“Cloud continues to prove the connectivity of choice for people joining Swift,” he said. “It also has applications in treasury and cash management. This year we announce our first local player in Asia, a Korean firm. We are also partnering with GTC, a Canadian trade finance company. At Sibos, we will be attending a session titled ‘efficiency as a service’, which asks whether the cloud is disruptive. I believe it is changing the concept of an organisation investing in IT that is not core. The cloud makes that faster and cheaper.”
The next stage for Swift’s cloud venture will be to expand its reach to more medium-sized institutions. Alliance Lite2 also plans to increase its focus on integration services and specifically increasing integration with client firms’ existing back offices. Rojas said Swift has a number of packaged integration projects developed specifically to help with that process in areas such as messaging, which aim to reduce the cost of integration between cloud and the back office.
Meanwhile, Swift also has been developing its MyStandards proposition, integrating it into bank systems, with an emphasis on onboarding. At the end of September, the UK’s Barclays Bank adopted the MyStandards Readiness Portal, which focuses on making onboarding easier. The Portal enables users to test their messages against specifications and prove their ability to reach specific quality and straight-through processing rates.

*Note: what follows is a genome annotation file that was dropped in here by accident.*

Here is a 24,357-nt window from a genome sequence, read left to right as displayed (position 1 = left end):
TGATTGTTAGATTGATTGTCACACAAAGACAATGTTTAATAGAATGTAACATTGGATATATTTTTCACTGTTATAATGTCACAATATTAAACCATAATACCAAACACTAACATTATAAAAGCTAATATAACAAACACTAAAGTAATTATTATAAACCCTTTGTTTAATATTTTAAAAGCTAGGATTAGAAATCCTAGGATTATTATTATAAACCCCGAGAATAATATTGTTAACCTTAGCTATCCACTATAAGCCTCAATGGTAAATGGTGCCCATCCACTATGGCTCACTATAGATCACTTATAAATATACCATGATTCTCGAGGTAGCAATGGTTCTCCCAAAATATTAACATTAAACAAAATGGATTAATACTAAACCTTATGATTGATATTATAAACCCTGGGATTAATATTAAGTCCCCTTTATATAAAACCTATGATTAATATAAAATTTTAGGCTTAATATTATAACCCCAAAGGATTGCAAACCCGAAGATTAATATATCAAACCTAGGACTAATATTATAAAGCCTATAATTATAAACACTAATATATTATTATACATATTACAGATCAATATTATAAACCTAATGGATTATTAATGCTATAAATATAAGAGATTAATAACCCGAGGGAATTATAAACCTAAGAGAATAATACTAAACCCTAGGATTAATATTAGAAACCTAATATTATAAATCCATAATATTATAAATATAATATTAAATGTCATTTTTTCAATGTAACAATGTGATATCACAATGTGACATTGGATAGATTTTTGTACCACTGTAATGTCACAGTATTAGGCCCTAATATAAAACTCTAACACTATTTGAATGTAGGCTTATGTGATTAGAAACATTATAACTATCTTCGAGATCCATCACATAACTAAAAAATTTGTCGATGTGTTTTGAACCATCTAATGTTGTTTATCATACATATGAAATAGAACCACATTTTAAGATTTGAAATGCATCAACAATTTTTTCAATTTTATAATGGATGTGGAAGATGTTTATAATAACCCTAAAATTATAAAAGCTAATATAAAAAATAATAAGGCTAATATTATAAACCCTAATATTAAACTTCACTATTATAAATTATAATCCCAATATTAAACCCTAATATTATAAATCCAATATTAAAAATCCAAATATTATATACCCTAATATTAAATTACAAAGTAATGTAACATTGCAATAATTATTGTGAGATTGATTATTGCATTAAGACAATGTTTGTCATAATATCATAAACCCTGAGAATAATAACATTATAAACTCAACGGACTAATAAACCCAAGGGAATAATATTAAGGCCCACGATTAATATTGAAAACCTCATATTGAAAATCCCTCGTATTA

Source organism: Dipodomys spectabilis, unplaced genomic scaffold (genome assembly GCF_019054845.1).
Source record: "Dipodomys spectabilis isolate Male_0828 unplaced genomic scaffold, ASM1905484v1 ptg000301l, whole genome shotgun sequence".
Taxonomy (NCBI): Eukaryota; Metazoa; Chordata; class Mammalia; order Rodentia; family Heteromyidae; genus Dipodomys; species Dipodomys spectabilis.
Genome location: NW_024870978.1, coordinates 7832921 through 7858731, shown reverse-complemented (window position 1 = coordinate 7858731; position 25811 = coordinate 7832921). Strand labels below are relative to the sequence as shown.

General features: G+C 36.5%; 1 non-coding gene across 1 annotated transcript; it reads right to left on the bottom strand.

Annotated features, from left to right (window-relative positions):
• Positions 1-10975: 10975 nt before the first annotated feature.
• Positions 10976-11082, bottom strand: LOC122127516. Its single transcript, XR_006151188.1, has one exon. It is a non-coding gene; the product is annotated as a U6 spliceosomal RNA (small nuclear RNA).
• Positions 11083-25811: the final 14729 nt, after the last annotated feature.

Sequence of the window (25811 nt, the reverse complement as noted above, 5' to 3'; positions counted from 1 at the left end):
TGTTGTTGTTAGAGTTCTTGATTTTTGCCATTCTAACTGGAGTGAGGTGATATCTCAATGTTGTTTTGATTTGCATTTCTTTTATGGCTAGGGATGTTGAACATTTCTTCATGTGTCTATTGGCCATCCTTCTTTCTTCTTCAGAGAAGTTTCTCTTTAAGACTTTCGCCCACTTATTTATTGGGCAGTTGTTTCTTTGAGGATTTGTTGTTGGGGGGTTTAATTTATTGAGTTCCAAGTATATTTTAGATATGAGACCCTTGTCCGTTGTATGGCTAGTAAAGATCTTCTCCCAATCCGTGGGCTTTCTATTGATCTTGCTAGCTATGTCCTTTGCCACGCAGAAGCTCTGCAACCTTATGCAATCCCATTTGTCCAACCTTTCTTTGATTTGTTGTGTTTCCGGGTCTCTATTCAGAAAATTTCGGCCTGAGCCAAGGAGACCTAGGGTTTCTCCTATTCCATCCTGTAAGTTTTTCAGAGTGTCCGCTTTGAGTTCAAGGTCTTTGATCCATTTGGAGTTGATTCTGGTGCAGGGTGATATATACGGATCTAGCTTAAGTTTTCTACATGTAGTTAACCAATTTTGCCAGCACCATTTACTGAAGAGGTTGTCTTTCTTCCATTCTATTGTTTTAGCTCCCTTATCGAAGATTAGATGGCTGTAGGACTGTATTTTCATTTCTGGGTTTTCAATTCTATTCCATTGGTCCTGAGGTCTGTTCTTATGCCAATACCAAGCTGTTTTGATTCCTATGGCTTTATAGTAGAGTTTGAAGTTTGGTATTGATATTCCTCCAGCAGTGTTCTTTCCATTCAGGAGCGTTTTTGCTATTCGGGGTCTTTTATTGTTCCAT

“Through MyStandards, our customers can adopt an automated, self-service approach to test messaging early on in the process, eliminating the need to rely solely on bank resources to complete the testing,” said Nick Morrissey, director of cash management channels at Barclays Corporate. “It removes the bottlenecks and streamlines the on-boarding process to the point where we have enhanced the on-boarding time for new clients from months to weeks.”
Marc Delbaere, head of standards at Swift, said the business recently ran an Asia Pacific user group for the first time and now plans to launch a new version, MyStandards 2.0 at the end of the year. Changes in the new version include double the number of specifications, as well as new management tools to aid navigation. But MyStandards also plans to expand to other parts of on-boarding, such as taking on the standard set of questions that banks ask customers during on-boarding, centralising that and improving the workflow aspect of the service.
“Banks have different messages and standards in different countries,” he said. “With MyStandards, those differences are still there, due to the national rules. But it’s better to have one way of answering the question, rather than working out how to deal with differing message standards and legal requirements in 20 different countries from scratch each time.”
When the bank wants to on-board a new customer, for example a corporate, the corporate needs to go through the legal contract and the paper work etc. But then the IT systems need to talk to each other to make it work. When an organisation wants to do business in 20 different countries, it needs to figure out all the necessary standards.